same. You canm also run most of the "Linux" window managers as-is on OS X.
My grandmothers have all died, but my computerless mother-in-law has used KDE
without any undue hassles. My sister-in-law (http://www.goldenlight.bur.st/)
uses and anjoys the well-integrated features in KDE too. Others derive great
joy from GNOME, or from the simpler, faster interfaces like XFCE and FluxBox.
Yes, the Mac interface is even more graceful and better integrated; no, it's
not a magic bullet. A piece of the magic in Mac land that you seem to have
skipped over is consistent, 100% supported hardware. It Just Works, and
people expect to pay 1.5-2x as much for that.
The trick with the SunRay is nice, and looks really cool, but is hardly worth
the money in 99% of cases. Ask Sun how much more your network infrastructure
costs when you've set it up to arbitrarily pipe video all over the country.
If you're busy editing up an OpenOffice document on a similar thin client
connected to a Linux server and the thin client emits smoke or loses power,
you can walk to another one, log in, start OpenOffice and resume typing too.
The really useful part of Sun gear is again reliability of a kind you
generally don't get with commodity PCs. Linux can get you some of that; for
example, I installed a low-cost Motium (http://www.motium.com.au/) box in a
controlled environment a year and a half ago, and it hasn't blipped.
With a disproportionate amount of effort, MS Windows can begin to approach
that kind of reliability on good hardware. Serious players will either skip
the effort by using Linux on the same good hardware, or shell out a bit more
for SGI, Sun, IBM or whoever to do a proper job.
> Torvalds himself has never claimed to be more than he is, but tipping
> points aren't made out of technical reality. They're made out of
> perceptual change. Thus, it was the legend of Torvalds, not the reality
> of his actions as a kind of Wayne Gretzky of Unix development, that
> gave Linux the patina of political correctness needed for it to gain
> widespread public acceptance.
We're into opinion-land now, rather than hard facts and observations, but I
think this is still clearly off the mark.
Linux is winning because Linus provides a single no-arguments benevolent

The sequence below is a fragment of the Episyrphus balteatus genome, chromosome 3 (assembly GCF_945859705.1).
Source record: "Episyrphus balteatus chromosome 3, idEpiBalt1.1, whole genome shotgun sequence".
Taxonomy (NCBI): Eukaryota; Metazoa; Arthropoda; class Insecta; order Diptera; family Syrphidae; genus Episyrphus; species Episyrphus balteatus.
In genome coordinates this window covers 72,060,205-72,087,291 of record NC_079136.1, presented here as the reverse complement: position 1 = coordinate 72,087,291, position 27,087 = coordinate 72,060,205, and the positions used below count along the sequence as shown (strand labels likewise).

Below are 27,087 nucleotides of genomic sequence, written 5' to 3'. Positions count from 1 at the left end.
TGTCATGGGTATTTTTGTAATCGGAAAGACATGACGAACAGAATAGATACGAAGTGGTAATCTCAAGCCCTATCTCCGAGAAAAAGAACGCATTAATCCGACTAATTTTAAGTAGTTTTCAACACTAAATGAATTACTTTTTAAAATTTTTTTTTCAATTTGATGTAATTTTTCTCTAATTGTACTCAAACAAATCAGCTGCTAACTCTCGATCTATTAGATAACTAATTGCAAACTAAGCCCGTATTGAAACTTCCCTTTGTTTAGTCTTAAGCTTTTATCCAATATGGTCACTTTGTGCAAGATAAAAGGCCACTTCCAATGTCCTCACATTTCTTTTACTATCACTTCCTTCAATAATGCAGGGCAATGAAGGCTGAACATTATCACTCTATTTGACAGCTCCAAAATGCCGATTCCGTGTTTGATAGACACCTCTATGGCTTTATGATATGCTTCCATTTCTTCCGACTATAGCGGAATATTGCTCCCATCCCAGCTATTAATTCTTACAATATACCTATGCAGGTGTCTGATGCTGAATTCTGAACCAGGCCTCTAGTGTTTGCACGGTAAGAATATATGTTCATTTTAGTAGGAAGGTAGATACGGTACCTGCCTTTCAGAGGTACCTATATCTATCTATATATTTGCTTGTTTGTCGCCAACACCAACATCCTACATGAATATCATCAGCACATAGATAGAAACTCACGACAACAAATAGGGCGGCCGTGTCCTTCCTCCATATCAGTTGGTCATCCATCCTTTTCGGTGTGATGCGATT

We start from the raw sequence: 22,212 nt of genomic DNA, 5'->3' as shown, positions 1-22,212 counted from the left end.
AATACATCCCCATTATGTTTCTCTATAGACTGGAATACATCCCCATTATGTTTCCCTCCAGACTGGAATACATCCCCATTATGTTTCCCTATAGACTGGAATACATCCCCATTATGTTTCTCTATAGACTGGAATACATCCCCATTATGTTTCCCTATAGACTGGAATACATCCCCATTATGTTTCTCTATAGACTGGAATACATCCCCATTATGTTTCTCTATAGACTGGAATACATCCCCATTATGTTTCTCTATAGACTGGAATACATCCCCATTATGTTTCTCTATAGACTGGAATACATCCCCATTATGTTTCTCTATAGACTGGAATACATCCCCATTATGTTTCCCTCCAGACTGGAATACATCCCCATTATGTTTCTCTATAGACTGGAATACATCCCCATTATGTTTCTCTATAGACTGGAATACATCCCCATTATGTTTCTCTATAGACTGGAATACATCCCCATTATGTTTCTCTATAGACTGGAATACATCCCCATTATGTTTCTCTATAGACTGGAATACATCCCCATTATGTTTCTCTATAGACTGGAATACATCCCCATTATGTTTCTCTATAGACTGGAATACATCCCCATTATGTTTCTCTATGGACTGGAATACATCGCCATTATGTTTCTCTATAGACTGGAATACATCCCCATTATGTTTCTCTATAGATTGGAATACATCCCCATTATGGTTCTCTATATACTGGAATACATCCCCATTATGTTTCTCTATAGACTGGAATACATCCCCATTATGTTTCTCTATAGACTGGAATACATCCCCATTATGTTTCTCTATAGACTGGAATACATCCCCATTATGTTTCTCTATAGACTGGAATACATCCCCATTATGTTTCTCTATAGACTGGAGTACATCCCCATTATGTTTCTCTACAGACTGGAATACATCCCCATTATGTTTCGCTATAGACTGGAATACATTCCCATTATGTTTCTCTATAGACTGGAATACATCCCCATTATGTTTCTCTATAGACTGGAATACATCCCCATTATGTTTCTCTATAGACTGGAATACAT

dictator for it. As General Patton and presumably others before him have
pointed out, a good plan executed right now is often better than a perfect
plan executed slowly. Linus quickly pares away the fluff, and Linux has been,
by general concensus, a one-man one-vote system, Linus being the one man.
Linux is also winning because it's GPLed. That makes it very difficult to
legally hijack. Even if Trey Gates offers Linus fifty billion dollars to
retire from managing or coding for Linux or anything like it, and he takes
the bribe (-: I would! :-), Linux will go on growing.
Open Source in general is winning because of similar control issues. Microsoft
can change Internet Explorer in ways hostile to your line of business, and
there's nothing you can do about that if Internet Explorer is all you use.
But it's quite practical for even a small company to maintain a fork of
Firefox patched to do things in a friendlier way. Often when you update MS
Windows, you get MS "Virus Flypaper" Outlook reinstalled for free. If Fedora,
SuSE or Debian ever did something this ruderbit - and a "sawn off" version of whatever software offended would promptly
Self-centred enterprises just will not give you that control. Linux Australia
found itself moribund a few years ago despite the best of intentions, and the
people in charge had the courage and humility to bite the bullet, doing
radical surgery on the organisation's structure to open up real participation
to more people. Although not perfect, the result has so far has been
producing excellent resoults,
Comments (1 posted)
Page editor: Jonathan Corbet